10 Mistakes That Can Drain Your Legal Technology Budget

10 Mistakes That Can Drain Your Legal Technology Budget

If we’re being honest, most companies don’t allocate tons of money for legal tech. Instead, legal teams are forced to scrutinize every single expense and jump through the nine circles of hell (as well as traverse the seven levels of purgatory, scale Mt. Everest, discover Atlantis… you know, no big deal) if they need money for new software.

Five years ago, in 2017 , it was reported that the biggest hurdle to improving tech was getting the budget. Fast forward and general counsels, IT departments, and C-level executives have become increasingly supportive of digital strategies in legal departments. Half the legal departments in Europe state that they use legal tech for just under 20% of their overall workload. Over the next few years, this number is expected to increase considerably.

Money is already slowly but surely finding its way into legal tech budgets. Despite a global slump in spending in 2020, a majority of cuts have already been reversed in 2021 with 62% of firms reportedly increasing their tech budget. In fact, 2022 is projected to witness a 5.3% increase in worldwide IT spending. The United Kingdom even announced a special fund in their 2021 budget that provides small and medium-sized enterprises with free digital skills training and discounts on software.

Half the legal departments in Europe state that they use legal tech for just under 20% of their overall workload.

As the world of legal tech grows and develops, the number of available tools is also increasing. Some will even become as essential as Microsoft Word. It’s predicted that by 2025, organizations will rely on their contract lifecycle management (CLM) system as the source of all truth regarding their contracts.

Furthermore, this reliance will help businesses boost their capabilities, cut costs, manage risk, and, most importantly, improve the bottom line. And as time passes, the pressure to reduce expenses and automate routine work will shift from the legal team to the business side, allowing legal specialists to most on higher-value work.

So why not start now? Poor decisions waste resources, while no decisions waste opportunities. This only amplifies the importance of selecting the right CLM software .

That’s why we’re here. We’ll be quickly going over some of the worst things you can do that will quickly drain (or waste) your budget for legal technology.

1. No gameplan

Before you even begin thinking about adopting new tech, you need a gameplan. Your goals and KPIs should be defined. A schedule should be drafted. Pain points and priorities should be mapped out. And acceptable costs should be understood.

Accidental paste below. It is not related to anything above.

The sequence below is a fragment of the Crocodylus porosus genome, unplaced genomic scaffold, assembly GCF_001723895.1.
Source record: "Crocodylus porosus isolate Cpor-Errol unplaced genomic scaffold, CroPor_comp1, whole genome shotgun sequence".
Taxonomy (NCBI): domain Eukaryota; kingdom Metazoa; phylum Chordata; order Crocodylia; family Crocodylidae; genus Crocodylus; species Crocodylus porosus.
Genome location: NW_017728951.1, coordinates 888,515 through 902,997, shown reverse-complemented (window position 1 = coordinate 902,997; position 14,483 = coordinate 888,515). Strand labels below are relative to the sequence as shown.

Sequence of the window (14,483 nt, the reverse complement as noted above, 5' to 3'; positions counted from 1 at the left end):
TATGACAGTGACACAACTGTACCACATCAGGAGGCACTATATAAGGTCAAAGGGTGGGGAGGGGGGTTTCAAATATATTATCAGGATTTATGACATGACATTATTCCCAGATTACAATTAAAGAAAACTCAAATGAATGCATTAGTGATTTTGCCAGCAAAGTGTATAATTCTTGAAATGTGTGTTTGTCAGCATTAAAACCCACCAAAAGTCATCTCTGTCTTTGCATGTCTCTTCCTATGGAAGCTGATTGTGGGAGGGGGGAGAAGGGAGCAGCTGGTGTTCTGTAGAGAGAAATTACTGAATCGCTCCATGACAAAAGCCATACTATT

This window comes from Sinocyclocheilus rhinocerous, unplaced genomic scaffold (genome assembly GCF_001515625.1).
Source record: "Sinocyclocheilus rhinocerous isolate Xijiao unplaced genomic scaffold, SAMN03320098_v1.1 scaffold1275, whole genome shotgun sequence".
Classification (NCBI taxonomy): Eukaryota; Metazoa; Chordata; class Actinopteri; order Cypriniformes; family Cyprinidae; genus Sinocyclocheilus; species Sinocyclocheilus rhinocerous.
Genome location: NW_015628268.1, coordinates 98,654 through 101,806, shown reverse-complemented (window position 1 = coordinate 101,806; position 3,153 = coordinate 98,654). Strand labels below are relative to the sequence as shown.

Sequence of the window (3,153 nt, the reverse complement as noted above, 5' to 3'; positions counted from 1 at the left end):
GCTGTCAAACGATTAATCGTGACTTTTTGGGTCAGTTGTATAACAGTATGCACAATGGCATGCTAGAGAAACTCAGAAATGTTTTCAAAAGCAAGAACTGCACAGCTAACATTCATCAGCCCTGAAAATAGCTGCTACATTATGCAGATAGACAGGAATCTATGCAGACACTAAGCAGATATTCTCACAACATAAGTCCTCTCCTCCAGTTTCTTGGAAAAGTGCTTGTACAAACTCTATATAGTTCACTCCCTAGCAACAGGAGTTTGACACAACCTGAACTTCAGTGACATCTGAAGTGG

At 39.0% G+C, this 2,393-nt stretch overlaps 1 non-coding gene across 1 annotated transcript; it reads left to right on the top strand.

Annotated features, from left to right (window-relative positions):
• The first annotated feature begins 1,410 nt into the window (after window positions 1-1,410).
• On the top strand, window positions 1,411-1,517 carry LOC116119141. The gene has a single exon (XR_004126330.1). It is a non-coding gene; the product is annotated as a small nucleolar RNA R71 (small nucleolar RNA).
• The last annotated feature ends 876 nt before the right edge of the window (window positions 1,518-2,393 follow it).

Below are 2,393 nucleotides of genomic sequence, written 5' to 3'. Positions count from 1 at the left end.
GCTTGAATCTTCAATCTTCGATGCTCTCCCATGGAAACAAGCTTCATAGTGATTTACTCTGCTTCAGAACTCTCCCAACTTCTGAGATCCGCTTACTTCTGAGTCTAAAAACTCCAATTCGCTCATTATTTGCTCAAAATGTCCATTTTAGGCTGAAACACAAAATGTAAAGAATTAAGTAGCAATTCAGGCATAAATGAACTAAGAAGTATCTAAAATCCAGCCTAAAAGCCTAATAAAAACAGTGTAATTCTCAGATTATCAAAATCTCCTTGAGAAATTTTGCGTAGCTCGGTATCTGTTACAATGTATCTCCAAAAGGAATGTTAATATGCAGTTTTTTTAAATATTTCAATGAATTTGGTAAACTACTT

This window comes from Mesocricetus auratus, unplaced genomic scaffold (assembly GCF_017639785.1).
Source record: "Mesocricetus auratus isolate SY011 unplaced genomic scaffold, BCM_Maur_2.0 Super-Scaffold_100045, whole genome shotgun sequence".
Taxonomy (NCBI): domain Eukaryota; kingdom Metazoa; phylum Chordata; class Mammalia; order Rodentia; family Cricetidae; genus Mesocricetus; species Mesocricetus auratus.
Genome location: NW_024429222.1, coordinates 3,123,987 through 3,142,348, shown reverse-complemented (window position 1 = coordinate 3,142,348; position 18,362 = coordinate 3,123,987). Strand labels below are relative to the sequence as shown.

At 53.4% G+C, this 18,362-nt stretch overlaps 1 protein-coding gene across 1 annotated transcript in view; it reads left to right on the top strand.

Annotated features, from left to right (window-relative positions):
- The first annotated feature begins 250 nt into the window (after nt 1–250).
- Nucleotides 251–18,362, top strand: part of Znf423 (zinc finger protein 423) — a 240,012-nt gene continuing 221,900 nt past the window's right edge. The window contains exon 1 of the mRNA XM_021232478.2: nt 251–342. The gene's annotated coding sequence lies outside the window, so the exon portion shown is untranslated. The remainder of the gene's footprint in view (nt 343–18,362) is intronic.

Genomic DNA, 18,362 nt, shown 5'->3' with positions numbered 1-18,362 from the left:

Finding the right contract lifecycle management solution requires all this and more. Otherwise, you’ll have to constantly adapt to situations and ignore pressing needs. This may cause data loss, workflow interruptions, poor organization, and wasted time.

If you’re trying to justify the expenses for legal software, it’s important to highlight more than the immediate benefits. Try to specify the major improvements.

Take file storage. Having a centralized location for all documents makes life more convenient as it’s easier to find information. More importantly, you’ll have an accurate, up-to-date record at all times that can be easily backed up and secured.

But what if you’re already in the middle of digitalizing? Your best course of action is to simply finish the process. Once that’s done, you can start surveying the field and find the optimal CLM solution for you.

2. Failing to get on the same page

There once was a period during the digital transformation when the goals of IT teams were considered out of sync with business priorities. Somehow, the department with the most digital expertise was believed to not be driving the most important digital initiatives.

Times have rapidly changed since then. The COVID-19 pandemic forced many organizations to scramble and transform their IT departments from a function-driven, reactive technology “gatekeeper” to a proactive, business-driven, strategic partner.

While this process is still ongoing, legal departments were largely left behind. Most of the focus had been on how to make sure employees could keep working from home or how products and services could be delivered.

But with that done, and now that some degree of normalcy has returned, many companies have begun to transform their legal teams. By establishing an integrated business model where legal departments are a strategic partner, all processes can be united.Legal functions can focus on business growth, while tech solutions can support legal teams. And with everyone on the same page, all efforts can concentrate on the primary objective – building the organization’s success. 3. Focusing too much […]

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